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Basic Stitches Part 1

12 November

Design
Embroidery Tips
Colour

There must hundreds if not thousands of embroidery stitches. Ok, maybe not thousands but sometimes it can seem that way. And there are many that are very pretty and interesting but that’s not my main focus when I want to embroider.

If you have a good grasp of most, if not all of these basic stitches, you can pretty well do anything you want.

Here I want to give you a little overview of the stitches and how you might want to use them. I will post a how-to for each as we go along and you can click through to get more details on individual stitches.

 

 

Variations with straight stitch

Straight or running stitch

You know this one, I’m sure. The thread follows the needle up and down through the fabric leaving a similar length stitch on the surface, and below the surface. (This takes longer to describe than it does to actually do.)

Use: While it may seem obvious that this creates a line, it is in fact a somewhat dotted line, and I like to use it as more of a filler stitch when it can be lined up in parallel rows. This also creates a little texture, as it makes the fabric ripple ever so slightly and is quite pleasing.

 Straight stitch sampler detail

If you have a good grasp of most, if not all of these basic stitches, you can pretty well do anything you want.

Backstitch

Backstitch makes solid line rather than a dotted line and with a little practice is very flexible for curves. The action is a single straight stitch that then works back into the exit point of the stitch from a short distance in front.

Use: This will give you a nice solid line that is good as an outline—say the shape of a leaf and its veins, that you might fill in with another stitch. It works brilliantly for curves; I nearly always prefer it to the stem stitch, which is perhaps the more traditional one to use.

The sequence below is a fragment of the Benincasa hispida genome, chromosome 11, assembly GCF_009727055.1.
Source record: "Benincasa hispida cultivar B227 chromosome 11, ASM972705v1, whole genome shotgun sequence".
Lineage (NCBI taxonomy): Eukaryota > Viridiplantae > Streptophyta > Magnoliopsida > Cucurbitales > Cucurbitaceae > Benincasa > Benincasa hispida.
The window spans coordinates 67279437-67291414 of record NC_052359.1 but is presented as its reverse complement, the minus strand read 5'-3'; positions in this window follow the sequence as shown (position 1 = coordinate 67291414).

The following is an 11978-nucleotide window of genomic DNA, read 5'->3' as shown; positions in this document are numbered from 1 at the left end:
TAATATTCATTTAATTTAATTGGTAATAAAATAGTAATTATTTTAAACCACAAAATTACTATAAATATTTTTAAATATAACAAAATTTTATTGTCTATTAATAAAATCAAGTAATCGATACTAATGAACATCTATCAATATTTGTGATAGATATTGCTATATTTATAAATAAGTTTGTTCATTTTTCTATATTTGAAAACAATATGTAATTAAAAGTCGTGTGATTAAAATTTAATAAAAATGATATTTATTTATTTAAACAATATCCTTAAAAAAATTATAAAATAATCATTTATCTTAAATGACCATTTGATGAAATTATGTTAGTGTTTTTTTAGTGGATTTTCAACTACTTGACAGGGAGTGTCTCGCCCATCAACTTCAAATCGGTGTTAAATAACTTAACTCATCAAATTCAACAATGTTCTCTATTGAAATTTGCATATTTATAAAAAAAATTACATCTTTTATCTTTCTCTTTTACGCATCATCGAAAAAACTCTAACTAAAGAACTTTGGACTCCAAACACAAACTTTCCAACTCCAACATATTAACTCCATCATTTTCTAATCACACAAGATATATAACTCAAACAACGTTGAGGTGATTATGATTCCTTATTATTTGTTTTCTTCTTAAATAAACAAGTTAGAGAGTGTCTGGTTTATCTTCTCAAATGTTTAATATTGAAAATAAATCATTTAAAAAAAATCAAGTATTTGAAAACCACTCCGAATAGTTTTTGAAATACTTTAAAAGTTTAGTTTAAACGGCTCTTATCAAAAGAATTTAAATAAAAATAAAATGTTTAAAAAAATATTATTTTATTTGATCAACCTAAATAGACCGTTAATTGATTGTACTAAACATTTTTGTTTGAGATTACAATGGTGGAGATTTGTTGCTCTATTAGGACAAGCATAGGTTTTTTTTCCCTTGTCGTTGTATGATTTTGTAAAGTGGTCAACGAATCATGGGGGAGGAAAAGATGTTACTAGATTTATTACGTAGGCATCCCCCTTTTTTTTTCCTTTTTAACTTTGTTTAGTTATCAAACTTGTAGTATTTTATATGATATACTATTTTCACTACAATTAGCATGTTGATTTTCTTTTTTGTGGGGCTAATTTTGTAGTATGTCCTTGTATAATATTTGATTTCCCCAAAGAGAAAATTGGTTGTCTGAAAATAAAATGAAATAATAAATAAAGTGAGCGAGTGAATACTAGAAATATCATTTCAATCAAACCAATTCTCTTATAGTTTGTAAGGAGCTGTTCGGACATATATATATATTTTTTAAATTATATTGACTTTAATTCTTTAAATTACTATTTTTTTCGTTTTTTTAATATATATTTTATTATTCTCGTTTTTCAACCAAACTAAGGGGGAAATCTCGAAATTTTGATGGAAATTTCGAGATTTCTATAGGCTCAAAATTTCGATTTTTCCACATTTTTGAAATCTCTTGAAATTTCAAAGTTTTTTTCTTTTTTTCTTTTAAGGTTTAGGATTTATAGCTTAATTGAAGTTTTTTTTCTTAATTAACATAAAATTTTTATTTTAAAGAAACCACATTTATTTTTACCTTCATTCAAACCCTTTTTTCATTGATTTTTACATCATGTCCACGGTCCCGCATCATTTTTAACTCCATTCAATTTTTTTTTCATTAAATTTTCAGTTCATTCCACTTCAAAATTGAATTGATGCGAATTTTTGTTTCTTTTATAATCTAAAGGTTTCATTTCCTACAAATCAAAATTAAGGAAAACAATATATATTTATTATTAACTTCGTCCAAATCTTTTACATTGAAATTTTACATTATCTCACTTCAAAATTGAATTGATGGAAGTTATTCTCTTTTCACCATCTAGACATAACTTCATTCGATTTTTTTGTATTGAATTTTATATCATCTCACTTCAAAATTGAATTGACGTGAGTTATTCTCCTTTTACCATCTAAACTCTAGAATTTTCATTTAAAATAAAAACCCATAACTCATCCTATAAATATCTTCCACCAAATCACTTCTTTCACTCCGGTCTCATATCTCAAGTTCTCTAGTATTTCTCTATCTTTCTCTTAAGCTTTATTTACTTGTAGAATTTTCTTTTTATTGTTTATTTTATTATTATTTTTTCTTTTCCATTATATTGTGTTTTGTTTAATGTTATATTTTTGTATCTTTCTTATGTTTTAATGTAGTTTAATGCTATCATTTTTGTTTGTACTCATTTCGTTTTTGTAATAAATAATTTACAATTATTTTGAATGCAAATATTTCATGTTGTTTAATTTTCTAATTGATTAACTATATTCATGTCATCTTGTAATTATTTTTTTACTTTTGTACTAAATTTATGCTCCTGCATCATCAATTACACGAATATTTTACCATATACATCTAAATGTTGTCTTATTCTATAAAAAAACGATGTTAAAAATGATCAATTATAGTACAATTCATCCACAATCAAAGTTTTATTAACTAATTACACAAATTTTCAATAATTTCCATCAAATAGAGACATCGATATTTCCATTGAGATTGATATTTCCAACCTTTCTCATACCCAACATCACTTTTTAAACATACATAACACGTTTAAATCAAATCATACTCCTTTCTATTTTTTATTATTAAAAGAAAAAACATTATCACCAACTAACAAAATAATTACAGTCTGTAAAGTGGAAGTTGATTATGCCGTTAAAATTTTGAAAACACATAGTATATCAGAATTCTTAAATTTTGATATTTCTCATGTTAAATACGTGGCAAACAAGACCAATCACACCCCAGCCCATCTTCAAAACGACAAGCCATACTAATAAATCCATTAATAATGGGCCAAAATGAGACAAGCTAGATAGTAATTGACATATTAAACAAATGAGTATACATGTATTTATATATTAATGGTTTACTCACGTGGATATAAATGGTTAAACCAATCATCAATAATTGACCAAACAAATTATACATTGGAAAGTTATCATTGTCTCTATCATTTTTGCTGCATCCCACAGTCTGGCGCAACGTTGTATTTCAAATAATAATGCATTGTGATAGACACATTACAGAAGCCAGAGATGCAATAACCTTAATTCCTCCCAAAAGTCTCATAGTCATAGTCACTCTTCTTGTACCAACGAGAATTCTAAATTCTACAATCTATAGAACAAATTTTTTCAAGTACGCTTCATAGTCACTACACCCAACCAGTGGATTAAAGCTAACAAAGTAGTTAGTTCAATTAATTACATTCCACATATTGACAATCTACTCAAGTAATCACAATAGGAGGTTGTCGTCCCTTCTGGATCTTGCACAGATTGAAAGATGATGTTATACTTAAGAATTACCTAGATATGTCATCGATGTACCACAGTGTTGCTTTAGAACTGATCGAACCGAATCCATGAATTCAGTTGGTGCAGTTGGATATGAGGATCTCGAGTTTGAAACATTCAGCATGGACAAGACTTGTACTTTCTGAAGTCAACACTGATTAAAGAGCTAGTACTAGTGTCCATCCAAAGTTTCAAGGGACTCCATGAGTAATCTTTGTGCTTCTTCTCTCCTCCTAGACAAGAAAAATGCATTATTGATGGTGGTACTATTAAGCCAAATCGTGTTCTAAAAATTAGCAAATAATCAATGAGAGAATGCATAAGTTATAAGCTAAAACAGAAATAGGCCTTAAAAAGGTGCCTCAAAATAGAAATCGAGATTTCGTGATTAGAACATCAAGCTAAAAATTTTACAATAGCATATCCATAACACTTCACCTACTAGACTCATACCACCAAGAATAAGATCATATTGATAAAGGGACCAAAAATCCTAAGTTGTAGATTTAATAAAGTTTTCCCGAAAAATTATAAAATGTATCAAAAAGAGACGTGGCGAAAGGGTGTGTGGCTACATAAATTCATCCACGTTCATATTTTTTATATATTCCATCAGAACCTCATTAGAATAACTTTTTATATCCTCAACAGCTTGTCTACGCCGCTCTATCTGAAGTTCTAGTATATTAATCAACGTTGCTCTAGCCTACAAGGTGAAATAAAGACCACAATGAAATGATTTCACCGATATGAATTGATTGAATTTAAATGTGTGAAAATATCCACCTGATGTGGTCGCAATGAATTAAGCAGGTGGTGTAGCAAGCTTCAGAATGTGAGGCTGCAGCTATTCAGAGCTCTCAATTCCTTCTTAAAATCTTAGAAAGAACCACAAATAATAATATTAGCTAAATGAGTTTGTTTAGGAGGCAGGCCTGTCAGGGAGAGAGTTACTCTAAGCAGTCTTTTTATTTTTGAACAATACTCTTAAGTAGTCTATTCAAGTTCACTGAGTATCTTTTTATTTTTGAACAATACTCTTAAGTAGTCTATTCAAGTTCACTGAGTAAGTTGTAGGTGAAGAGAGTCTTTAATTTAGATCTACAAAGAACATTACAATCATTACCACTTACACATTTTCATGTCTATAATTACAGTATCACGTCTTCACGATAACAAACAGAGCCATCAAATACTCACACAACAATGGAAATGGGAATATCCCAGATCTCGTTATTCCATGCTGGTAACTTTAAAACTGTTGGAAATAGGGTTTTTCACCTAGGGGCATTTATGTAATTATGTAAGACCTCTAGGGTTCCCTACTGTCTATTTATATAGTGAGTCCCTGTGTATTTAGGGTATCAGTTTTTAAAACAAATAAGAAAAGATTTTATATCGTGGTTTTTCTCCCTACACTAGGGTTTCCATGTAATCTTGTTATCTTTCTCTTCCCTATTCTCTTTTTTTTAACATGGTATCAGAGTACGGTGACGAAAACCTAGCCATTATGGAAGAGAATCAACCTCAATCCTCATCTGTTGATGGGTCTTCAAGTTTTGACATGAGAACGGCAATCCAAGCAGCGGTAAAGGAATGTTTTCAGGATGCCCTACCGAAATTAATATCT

White line of backstitch

Split backstitch

My fave. Works like the backstitch except you split the first stitch, bringing the needle down into it. It has the appearance of little chains and I find that is very quick to do and easy to control. I do it a little differently than the traditional way and split the stitch from the top—always seemed so much easier than from underneath. It does use more thread this way however.

Use: Makes a lovely line, but I also like to use as a fill by stitching rows close together. If you use a few threads, say 3 or 4, it can also be fairly quick to fill a space with an interesting but subtle texture

 

Swirly lines of split-backstitch

Knots and bumps

I really like French knots—but I know some people struggle with them. There are some little tricks, and I must admit I always use a hoop. You feel like you need three hands otherwise. I won’t try to describe how to do this as it’s so important to do it right the first time to avoid a permanent state of frustration over this stitch. There are other ways to make little dots that are also useful when you don’t want a lot of texture. Think tiny stitches in a tight star – you’ll see the dot & not a star.

Use: Let me count the ways… a line of knots, a fill of tightly worked knots, or a sprinkling of knots as accents here and there. Use variations of number of strands and/or loops and you can vary the sizes of the knots dramatically. Such fun to do when you get the knack.

 

French knots at play

Look for Part 2 of my list of basic stitches.

I’d love to hear which end up being your favorites.

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